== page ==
On this page
- How to complain about your super fund
- Talk to the superannuation umpire (SCT)
- How the Superannuation Complaints Tribunal (SCT) works
- What types of complaints can the SCT review?
- Understanding what the SCT can review
- Common complaints resolved by the SCT
- A 3-step process for making a complaint to the SCT
- For more information…
Most of the time, Australia’s super system works very well and retirement savers are able to take advantage of their super fund’s extensive experience and knowledge in managing and investing their hard-earned retirement savings. But sometimes – even in the best of super funds – things can go wrong or an error is made, so it’s useful to know who you can turn to for help sorting out a problem or rectifying a complaint.
How to complain about your super fund
When you are unhappy, the first step should be to make a formal complaint through your super fund’s internal complaints process. Queries or complaints can usually be made via telephone, email or post, but a formal complaint should be in writing. Contact details for the super fund’s internal dispute resolution (IDR) area are normally published on its website and in the Product Disclosure Statement you received when you joined.
Super funds are required to investigate your complaints fairly and to provide both a written response, and information about what to do if you are not satisfied. The response from the super fund must be within set time periods and these timeframes depend on whether the complaint relates to super (within 90 days), privacy (within 30 days) or non-super/advice (within 45 days). If your super fund does not respond by the deadline, or does not write explaining its reasons for not meeting the deadline, you can take your complaint to an external dispute resolution (EDR) body.
Note: You must make a formal complaint to your super fund before you will be permitted to lodge a complaint with an external dispute resolution scheme. Usually these dispute resolution bodies will not consider your complaint until the super fund has had an opportunity to review your complaint and attempted to resolve it directly with you.
Superannuation Complaints Tribunal (SCT) changes from 1 November 2018
From 1 November 2018, a new single EDR scheme called the Australian Financial Complaints Authority (AFCA), will replace the three largest existing EDRs: the Superannuation Complaints Tribunal (SCT), Financial Ombudsman Service (FOS) and the Credit and Investments Ombudsman (CIO). For more information on AFCA, see SuperGuide article Australian Financial Complaints Authority (AFCA) now handles complaints about super.
The SCT will continue to receive and deal with complaints up to, and including, 31 October 2018. If you have a question about an existing complaint you have lodged with the SCT, you should contact the SCT.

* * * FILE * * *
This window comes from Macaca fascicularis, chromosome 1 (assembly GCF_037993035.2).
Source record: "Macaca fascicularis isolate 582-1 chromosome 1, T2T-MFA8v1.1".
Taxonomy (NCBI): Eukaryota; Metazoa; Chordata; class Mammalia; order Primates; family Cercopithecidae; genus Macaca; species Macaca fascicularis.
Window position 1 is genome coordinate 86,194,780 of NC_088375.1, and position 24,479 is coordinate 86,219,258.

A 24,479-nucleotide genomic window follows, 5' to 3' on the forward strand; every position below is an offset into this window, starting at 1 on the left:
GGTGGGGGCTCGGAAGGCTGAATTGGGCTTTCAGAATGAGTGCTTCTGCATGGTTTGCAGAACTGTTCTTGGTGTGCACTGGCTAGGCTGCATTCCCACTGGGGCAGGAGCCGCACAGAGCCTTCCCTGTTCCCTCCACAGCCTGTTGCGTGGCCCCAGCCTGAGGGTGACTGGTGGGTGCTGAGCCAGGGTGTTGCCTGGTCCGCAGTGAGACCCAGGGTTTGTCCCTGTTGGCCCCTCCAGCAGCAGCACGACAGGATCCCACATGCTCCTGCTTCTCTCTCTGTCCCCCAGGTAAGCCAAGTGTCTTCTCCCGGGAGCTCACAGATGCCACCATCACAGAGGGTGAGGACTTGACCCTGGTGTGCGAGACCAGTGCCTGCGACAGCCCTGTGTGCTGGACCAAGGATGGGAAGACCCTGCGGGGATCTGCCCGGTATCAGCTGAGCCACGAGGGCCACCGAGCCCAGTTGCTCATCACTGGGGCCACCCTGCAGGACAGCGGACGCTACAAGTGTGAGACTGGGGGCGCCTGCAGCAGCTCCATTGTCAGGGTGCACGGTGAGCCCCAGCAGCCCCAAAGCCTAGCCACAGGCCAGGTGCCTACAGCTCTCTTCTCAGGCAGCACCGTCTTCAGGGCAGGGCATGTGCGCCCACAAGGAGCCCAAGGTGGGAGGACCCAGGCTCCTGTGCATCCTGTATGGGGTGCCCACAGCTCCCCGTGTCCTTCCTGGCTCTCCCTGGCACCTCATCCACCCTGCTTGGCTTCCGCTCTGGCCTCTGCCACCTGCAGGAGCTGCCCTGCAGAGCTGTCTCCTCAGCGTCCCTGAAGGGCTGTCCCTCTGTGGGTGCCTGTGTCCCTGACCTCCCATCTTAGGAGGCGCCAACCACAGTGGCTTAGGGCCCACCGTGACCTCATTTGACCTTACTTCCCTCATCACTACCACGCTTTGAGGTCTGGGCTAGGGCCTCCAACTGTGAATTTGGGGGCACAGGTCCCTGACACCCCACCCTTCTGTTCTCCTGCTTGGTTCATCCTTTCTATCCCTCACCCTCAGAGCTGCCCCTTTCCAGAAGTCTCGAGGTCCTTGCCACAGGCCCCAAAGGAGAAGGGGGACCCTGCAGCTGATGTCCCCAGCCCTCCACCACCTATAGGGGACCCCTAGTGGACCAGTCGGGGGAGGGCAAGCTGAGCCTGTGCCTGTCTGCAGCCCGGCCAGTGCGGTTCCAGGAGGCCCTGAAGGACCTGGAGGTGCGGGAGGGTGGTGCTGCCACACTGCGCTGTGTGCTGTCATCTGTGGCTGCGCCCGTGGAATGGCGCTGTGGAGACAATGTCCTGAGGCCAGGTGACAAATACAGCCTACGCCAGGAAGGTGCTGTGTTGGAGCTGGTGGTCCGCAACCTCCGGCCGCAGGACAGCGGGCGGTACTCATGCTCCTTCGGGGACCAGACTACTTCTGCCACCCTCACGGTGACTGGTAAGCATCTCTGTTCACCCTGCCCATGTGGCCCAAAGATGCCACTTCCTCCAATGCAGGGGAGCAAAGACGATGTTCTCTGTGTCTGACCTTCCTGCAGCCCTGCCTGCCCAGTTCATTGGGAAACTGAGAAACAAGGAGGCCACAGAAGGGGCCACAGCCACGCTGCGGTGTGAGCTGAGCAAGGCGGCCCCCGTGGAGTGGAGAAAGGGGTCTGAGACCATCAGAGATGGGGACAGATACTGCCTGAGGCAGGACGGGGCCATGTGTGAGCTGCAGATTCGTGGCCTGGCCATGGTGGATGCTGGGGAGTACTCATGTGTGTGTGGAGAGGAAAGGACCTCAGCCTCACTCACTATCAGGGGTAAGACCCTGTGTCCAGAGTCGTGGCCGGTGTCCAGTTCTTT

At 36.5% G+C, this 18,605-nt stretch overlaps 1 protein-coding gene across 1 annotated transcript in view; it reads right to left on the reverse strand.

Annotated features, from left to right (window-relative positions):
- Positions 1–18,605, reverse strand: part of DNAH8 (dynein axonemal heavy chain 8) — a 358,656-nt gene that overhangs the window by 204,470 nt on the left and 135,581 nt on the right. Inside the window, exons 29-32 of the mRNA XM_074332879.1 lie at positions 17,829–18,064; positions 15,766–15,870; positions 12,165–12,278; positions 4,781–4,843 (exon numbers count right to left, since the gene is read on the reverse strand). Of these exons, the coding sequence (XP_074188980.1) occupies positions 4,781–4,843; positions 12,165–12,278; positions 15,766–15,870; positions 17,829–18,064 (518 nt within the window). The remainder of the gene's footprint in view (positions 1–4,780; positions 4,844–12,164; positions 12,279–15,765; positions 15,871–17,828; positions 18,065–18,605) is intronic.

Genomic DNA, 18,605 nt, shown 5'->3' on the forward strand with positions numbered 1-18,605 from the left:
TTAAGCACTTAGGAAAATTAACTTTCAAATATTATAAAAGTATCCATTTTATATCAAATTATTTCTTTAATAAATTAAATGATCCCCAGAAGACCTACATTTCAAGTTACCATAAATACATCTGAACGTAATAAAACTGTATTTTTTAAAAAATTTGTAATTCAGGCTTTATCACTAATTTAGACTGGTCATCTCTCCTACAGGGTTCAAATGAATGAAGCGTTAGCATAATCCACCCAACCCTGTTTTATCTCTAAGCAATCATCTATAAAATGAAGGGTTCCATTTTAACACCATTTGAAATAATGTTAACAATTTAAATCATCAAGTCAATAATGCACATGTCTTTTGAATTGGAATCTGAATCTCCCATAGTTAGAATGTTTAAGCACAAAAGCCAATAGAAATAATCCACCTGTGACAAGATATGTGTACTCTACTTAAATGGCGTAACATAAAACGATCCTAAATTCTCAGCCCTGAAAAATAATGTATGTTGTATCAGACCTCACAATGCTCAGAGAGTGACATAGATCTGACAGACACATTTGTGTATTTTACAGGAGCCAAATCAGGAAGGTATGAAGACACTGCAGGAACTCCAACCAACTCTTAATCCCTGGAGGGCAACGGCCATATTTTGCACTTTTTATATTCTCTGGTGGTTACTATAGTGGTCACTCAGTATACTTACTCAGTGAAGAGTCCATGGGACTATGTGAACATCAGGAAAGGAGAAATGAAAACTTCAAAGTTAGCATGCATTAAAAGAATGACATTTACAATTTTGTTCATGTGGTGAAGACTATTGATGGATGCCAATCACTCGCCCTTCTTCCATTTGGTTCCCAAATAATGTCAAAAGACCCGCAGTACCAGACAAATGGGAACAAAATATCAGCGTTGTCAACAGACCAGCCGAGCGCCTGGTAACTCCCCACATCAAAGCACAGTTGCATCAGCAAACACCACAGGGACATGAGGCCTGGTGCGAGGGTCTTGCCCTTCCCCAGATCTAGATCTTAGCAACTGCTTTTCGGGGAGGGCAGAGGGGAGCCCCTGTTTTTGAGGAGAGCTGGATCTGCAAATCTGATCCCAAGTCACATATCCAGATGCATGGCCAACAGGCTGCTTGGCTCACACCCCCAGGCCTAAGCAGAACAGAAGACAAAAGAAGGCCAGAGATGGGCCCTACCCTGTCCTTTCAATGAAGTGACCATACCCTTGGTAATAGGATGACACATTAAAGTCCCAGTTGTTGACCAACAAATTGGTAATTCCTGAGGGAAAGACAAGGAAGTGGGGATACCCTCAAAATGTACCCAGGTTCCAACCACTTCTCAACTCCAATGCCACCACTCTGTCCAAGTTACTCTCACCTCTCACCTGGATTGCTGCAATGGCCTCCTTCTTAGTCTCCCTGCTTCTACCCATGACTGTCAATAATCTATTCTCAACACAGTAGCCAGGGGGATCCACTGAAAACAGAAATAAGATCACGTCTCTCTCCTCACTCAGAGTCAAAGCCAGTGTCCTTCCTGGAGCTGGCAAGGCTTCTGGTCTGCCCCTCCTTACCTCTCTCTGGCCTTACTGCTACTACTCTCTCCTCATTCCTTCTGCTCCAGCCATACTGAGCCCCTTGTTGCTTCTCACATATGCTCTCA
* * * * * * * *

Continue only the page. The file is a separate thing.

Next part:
Once AFCA becomes operational on 1 November 2018, the SCT will no longer accept new complaints about super matters. The SCT will continue to operate for a period alongside AFCA to resolve any existing backlog of complaints.
Existing complaints will not be transferred from the SCT to AFCA and any complaints withdrawn from the SCT cannot be relodged with AFCA.
Talk to the superannuation umpire (SCT)
Until 31 October 2018, if you are not happy with the response from your super fund, the next step is to talk to the Superannuation Complaints Tribunal (SCT), an independent dispute resolution body set up by the Australian government to resolve complaints from super fund members, and also to resolve complaints from former members (or beneficiaries in relation to death benefits). The SCT also deals with complaints about some super-related products provided by approved deposit funds (ADFs), annuities from life companies, retirement savings accounts (RSAs), some surcharge tax contributions decisions and small APRA funds (SAFs).
Note: From 1 November 2018, the Australian Financial Complaints Authority will be the dispute resolution body (refer earlier section in this article for information).
Although the SCT is the main dispute resolution body for super members, other organisations are responsible for specific areas. For more information on the other dispute resolution schemes, see the SuperGuide article, What to do if you have a problem with your super fund or financial adviser
How the Superannuation Complaints Tribunal (SCT) works
The Superannuation Complaints Tribunal is designed to offer a free, user-friendly alternative to the court system. It is impartial and makes decisions based on the facts and merits of each complaint and its determinations can be appealed on a question of law to the Federal Court.
An SCT review involves a three-step process:
- Obtain relevant documents and information.
- Use conciliation to try to reach a settlement between the parties.
- Formally review the complaint to determine an outcome.
What types of complaints can the SCT review?